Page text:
Non-bird biodiversity: Aldabra has the world’s largest population of the giant tortoise Dipsochelys dussumieri, estimated to number c.100,000 individuals in 1997. It is also of global importance for the sea-turtle Chelonia mydas (EN), which comes ashore to nest throughout the year; surveys between 1981–1985 indicated 10,000–18,000 nesting emergences annually; smaller numbers of Eretmochelys imbricata (CR) also breed. There are four species of lizard, including one endemic race Phelsuma abbotti abbotti. There are also four species of bat, including one endemic race of fruit bat, Pteropus seychellensis aldabrensis. A healthy population of the coconut crab Birgus latro (DD) exists throughout the atoll.

Populations of IBA trigger species

Species Season Period Population estimate Quality of estimate IBA Criteria IUCN Category
Egretta garzetta breeding  1,000-3,000 breeding pairs  A4i  Not Recognised 
Madagascar Pond-heron Ardeola idae breeding  20-50 breeding pairs  A1, A4i  Endangered 
Red-tailed Tropicbird Phaethon rubricauda breeding  1,900 breeding pairs  A4ii  Least Concern 
White-tailed Tropicbird Phaethon lepturus breeding  2,500 breeding pairs  A4ii  Least Concern 
Great Frigatebird Fregata minor breeding  4,000 breeding pairs  A4ii  Least Concern 
Lesser Frigatebird Fregata ariel breeding  6,000 breeding pairs  A4ii  Least Concern 
Red-footed Booby Sula sula breeding  6,000-7,000 breeding pairs  A4ii  Least Concern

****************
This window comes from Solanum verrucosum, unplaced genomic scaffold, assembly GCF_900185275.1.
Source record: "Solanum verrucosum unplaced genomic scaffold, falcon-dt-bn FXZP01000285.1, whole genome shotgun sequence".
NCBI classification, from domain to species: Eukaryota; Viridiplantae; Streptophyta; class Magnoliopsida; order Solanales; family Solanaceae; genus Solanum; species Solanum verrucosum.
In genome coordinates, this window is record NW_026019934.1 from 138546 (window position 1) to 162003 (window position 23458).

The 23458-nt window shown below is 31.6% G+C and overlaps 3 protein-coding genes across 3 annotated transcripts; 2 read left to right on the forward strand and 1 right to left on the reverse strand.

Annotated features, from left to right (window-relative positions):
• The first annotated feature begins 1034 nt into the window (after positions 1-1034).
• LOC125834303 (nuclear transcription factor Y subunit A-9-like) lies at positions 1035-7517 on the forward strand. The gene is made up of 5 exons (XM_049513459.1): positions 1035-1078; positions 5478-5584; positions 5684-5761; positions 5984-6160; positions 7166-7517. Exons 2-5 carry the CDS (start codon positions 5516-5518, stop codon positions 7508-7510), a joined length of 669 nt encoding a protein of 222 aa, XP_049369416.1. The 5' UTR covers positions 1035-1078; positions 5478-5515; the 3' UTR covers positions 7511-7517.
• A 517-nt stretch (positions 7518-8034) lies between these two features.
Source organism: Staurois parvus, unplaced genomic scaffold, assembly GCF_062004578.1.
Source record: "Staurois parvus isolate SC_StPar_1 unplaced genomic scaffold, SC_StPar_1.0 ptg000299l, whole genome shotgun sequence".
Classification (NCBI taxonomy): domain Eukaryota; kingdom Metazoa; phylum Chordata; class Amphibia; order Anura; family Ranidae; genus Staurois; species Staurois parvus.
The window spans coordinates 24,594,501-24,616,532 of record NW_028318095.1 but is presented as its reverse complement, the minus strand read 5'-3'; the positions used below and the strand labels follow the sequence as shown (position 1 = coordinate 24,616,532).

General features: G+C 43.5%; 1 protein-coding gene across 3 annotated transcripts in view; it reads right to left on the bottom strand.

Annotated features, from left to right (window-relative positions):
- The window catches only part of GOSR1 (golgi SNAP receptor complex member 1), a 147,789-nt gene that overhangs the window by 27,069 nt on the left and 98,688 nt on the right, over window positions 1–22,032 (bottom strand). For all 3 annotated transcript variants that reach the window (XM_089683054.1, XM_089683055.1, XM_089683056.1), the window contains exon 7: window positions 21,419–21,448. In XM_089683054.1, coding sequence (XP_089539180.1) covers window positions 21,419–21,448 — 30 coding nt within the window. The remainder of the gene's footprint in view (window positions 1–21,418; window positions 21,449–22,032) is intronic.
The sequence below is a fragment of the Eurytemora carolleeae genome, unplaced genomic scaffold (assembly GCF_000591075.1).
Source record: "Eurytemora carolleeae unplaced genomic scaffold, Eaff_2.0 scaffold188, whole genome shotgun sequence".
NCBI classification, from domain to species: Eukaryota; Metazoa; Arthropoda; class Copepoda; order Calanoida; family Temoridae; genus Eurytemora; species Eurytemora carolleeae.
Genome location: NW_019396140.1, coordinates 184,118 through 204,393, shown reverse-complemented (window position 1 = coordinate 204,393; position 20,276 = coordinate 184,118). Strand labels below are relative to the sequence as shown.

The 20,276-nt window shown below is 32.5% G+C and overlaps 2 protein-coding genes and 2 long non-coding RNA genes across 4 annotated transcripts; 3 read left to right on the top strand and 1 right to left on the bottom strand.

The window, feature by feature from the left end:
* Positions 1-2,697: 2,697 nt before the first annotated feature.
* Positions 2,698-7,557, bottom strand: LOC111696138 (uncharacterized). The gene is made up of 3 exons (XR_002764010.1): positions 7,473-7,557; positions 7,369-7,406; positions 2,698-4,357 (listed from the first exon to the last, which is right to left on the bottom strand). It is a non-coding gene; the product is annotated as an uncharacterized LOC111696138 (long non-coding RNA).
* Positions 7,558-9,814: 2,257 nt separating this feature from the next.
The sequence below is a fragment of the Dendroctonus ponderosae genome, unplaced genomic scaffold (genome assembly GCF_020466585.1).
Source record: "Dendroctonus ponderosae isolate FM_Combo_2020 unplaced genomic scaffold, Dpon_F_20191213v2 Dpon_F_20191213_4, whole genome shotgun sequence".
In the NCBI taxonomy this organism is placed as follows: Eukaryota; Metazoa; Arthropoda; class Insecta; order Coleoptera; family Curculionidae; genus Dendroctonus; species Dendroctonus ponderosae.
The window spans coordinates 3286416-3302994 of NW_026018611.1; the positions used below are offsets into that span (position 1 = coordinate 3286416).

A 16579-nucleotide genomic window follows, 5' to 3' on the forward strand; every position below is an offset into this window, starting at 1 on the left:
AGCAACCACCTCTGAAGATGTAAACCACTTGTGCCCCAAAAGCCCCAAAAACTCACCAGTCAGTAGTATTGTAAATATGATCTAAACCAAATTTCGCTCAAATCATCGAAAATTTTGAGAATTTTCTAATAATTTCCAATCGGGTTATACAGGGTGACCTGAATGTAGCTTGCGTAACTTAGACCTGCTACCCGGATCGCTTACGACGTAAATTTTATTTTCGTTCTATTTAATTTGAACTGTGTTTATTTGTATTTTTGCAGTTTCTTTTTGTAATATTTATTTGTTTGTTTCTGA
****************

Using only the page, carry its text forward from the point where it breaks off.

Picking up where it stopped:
Crab-plover Dromas ardeola winter  2,800 individuals  A4i  Least Concern 
Ruddy Turnstone Arenaria interpres winter  500-1,000 individuals  A4i  Least Concern 
Black-naped Tern Sterna sumatrana breeding  70-150 breeding pairs  A4i  Least Concern 
Comoro Blue-pigeon Alectroenas sganzini resident  1999  present  A2  Least Concern 
Aldabra Drongo Dicrurus aldabranus resident  1999  present  A1, A2  Near Threatened 
Aldabra Warbler Nesillas aldabrana resident  1983  present  A1, A2  Extinct 
Red-headed Fody Foudia eminentissima resident  1999  present  A2  Least Concern 
A4iii Species group - seabirds breeding  50,000-99,999 individuals  unknown  A4iii   

IBA Monitoring

2001 medium not assessed medium
  unset
-

Invasive and other problematic species and genes invasive non-native/alien species/diseases - named species happening now some of area/population (10-49%) slow but significant deterioration medium
Over-exploitation, persecution and control of species fishing & harvesting aquatic resources - unintentional effects: large scale happening now small area/few individuals (<10%) no or imperceptible deterioration low
Over-exploitation, persecution and control of species hunting & collecting terrestrial animals - intentional use (species being assessed is the target) happening now small area/few individuals (<10%) no or imperceptible deterioration low

Whole area of site (>90%) covered by appropriate conservation designation  No management plan exists but the management planning process has begun  Substantive conservation measures are being implemented but these are not comprehensive and are limited by resources and capacity  medium 

Protected areas

Protected area Designation Area (ha) Relationship with IBA Overlap with IBA (ha)  
Aldabra Special Reserve 35,000 protected area contains site 33,180  
Aldabra Atoll World Heritage Site 35,000 protected area contains site 33,180  

Land use

Land-use Extent (% of site)
nature conservation and research -

Further web sources of information 

Alliance for Zero Extinction (AZE) species/site profile. This site has been identified as an AZE due to it containing a Critically Endangered or Endangered species with a limited range.

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Recommended citation  BirdLife International (2014) Important Bird Areas factsheet: Aldabra atoll. Downloaded from http://www.birdlife.org on 18/12/2014